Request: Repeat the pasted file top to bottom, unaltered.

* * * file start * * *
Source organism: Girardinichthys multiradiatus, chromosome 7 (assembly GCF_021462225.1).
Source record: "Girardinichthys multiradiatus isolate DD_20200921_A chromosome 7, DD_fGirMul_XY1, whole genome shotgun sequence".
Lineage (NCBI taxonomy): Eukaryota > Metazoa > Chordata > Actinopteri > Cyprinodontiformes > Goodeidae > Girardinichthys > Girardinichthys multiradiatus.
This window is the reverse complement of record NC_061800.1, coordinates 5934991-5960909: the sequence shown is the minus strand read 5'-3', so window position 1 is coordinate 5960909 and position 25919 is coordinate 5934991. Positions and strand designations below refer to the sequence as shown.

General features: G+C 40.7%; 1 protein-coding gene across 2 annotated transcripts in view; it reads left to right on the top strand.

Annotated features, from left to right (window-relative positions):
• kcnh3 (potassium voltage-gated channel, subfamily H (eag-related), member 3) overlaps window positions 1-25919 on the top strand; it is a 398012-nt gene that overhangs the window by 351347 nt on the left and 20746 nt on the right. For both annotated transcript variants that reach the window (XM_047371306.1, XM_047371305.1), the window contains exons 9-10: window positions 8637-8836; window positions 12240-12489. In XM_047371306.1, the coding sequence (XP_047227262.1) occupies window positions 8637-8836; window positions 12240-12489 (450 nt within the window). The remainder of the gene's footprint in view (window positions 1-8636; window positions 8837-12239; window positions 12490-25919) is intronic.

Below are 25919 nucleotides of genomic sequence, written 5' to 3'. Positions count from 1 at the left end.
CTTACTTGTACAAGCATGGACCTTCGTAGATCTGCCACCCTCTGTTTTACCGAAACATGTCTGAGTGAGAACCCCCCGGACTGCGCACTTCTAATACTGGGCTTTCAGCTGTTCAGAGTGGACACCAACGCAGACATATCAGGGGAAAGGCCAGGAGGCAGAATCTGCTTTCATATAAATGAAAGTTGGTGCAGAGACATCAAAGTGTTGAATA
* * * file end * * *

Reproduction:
Source organism: Girardinichthys multiradiatus, chromosome 7 (assembly GCF_021462225.1).
Source record: "Girardinichthys multiradiatus isolate DD_20200921_A chromosome 7, DD_fGirMul_XY1, whole genome shotgun sequence".
Lineage (NCBI taxonomy): Eukaryota > Metazoa > Chordata > Actinopteri > Cyprinodontiformes > Goodeidae > Girardinichthys > Girardinichthys multiradiatus.
This window is the reverse complement of record NC_061800.1, coordinates 5934991-5960909: the sequence shown is the minus strand read 5'-3', so window position 1 is coordinate 5960909 and position 25919 is coordinate 5934991. Positions and strand designations below refer to the sequence as shown.

General features: G+C 40.7%; 1 protein-coding gene across 2 annotated transcripts in view; it reads left to right on the top strand.

Annotated features, from left to right (window-relative positions):
• kcnh3 (potassium voltage-gated channel, subfamily H (eag-related), member 3) overlaps window positions 1-25919 on the top strand; it is a 398012-nt gene that overhangs the window by 351347 nt on the left and 20746 nt on the right. For both annotated transcript variants that reach the window (XM_047371306.1, XM_047371305.1), the window contains exons 9-10: window positions 8637-8836; window positions 12240-12489. In XM_047371306.1, the coding sequence (XP_047227262.1) occupies window positions 8637-8836; window positions 12240-12489 (450 nt within the window). The remainder of the gene's footprint in view (window positions 1-8636; window positions 8837-12239; window positions 12490-25919) is intronic.

Below are 25919 nucleotides of genomic sequence, written 5' to 3'. Positions count from 1 at the left end.
CTTACTTGTACAAGCATGGACCTTCGTAGATCTGCCACCCTCTGTTTTACCGAAACATGTCTGAGTGAGAACCCCCCGGACTGCGCACTTCTAATACTGGGCTTTCAGCTGTTCAGAGTGGACACCAACGCAGACATATCAGGGGAAAGGCCAGGAGGCAGAATCTGCTTTCATATAAATGAAAGTTGGTGCAGAGACATCAAAGTGTTGAATA